Australia´s Media, Entertainment and Arts Alliance has slammed the governments new National Security Legislation Amendment in a widely distributed pamphlet as an “outrageous attack on press freedom in Australia.”
[dropcap size=small]T[/dropcap]he day after the Australian Senate voted 44 votes to 12 to pass a controversial new National Security Bill the countries major body for the protection of the rights of Journalists has distributed a “Press Freedom Alert” advocating a campaign to protect press freedom. In a major statement given by MEAA federal secretary Christopher Warren he stated, “The Bill criminalises legitimate journalist reporting of matters in the public interest. It overturns the public’s right to know. It persecutes and prosecutes whistleblowers and journalists who are dealing with whistleblowers. It imposes ludicrous penalties of up to 10 years jail on journalists. It imposes outrageous surveillance on journalists and the computer networks of their media employers. It treats every Australian as a threat and denies their rights of access to information and freedom of expression.”
The National Security Legislation Amendment Bill (No. 1) 2014 received bipartisan support from the Labor Party thursday evening and has two significant dimensions.
It will give Australia’s national security intelligence service (ASIO) the ability monitor the Internet in its entirety through the limitless access to all computers within a network whilst monitoring/surveillance activities via the one warrant. It will also introduce up to 10 year jail sentences for anyone including journalist, bloggers and whistleblowers that disclose classified information that relates to special intelligence operations. Operations of which can be deemed as “special” by any authorised ASIO officer.
Fear Breeds Approval
The new Bill has come in the wake of a terror threat level in Australia that had been raised to high for the first time since the system was created 11 years ago and the shooting of an alienated and ISIS supporting youth that stabbed two Melbourne Police officers during questioning.
There is a persuasive fear among the Australian community about terror threat levels that is encouraged via constant pronouncements from government and media. However the incumbent government led by Tony Abbott is now after long periods of poor popularity rising in popularity ratings. The Prime Minister has achieved a 6 point bounce back in his Net Satisfaction rating after several weeks dominated by discussion on terrorism.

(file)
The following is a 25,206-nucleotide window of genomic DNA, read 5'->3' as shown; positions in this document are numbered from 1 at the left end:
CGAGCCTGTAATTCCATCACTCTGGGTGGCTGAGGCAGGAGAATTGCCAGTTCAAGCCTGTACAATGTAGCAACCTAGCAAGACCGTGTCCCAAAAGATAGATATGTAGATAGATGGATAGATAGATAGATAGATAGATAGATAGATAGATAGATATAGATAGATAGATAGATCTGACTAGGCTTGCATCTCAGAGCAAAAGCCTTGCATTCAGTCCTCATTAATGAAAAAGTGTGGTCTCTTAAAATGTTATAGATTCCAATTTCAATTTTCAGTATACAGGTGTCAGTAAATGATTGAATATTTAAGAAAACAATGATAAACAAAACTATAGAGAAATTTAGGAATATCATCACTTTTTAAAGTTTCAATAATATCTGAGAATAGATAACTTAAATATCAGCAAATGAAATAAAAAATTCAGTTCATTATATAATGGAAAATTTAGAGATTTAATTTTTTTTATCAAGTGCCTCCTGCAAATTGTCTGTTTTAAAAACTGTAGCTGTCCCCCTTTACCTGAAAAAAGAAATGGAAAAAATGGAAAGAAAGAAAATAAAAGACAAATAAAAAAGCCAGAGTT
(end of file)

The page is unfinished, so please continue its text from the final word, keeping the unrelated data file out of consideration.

Balance of Freedoms.
Talking in Parliament monday Tony Abbott stated “Regrettably, for some time to come, Australians will have to endure more security than we’re used to, and more inconvenience than we would like,” and “Regrettably for some time to come, the delicate balance between freedom and security may have to shift.
However, many disagree with the notion that long fought for freedoms should be given up when the preservation of such freedoms is so fundamental to Australian culture and way of life.
In the Press Freedom Alert distributed by the Australian media, entertainment and arts alliance Warren stated that “The parliament has now passed legislation that hands extraordinary powers to the government and its spy agencies while conveniently preventing legitimate scrutiny of those powers. At a time when the parliament should be defending and promoting freedoms in our society it has instead chosen to strip them away”
Reference to Edward Snowden.
The Sydney Morning Herald reported friday that Attorney-General George Brandis said that “the new bills did not target journalists specifically, despite concerns from media organisations that they would be targets. The new legislation instead targeted those who leaked classified information, such as the former US National Security Agency contractor Edward Snowden”.
The media alliance disagrees and rolled out a short technical explanation of the shortcomings of the bill. According to them the “Explanatory Memorandum makes it clear that the offences outlined in section 35P would apply to “disclosures by any person” and “persons who are recipients of unauthorised disclosure of information, should they engage in any subsequent disclosure”. This would capture legitimate reporting by journalists and media organisations of activities in the public interest. For example, this legislation would have made illegal the legitimate reporting of Edward Snowden’s revelation about the phone‐tapping of the wife of Indonesian President Susilo Bambang Yudhoyono.
Edward Snowden is a former United States Intelligence worker who leaked classified information from the National Security Agency (NSA), starting in June 2013 and now is located in Russia under political asylum.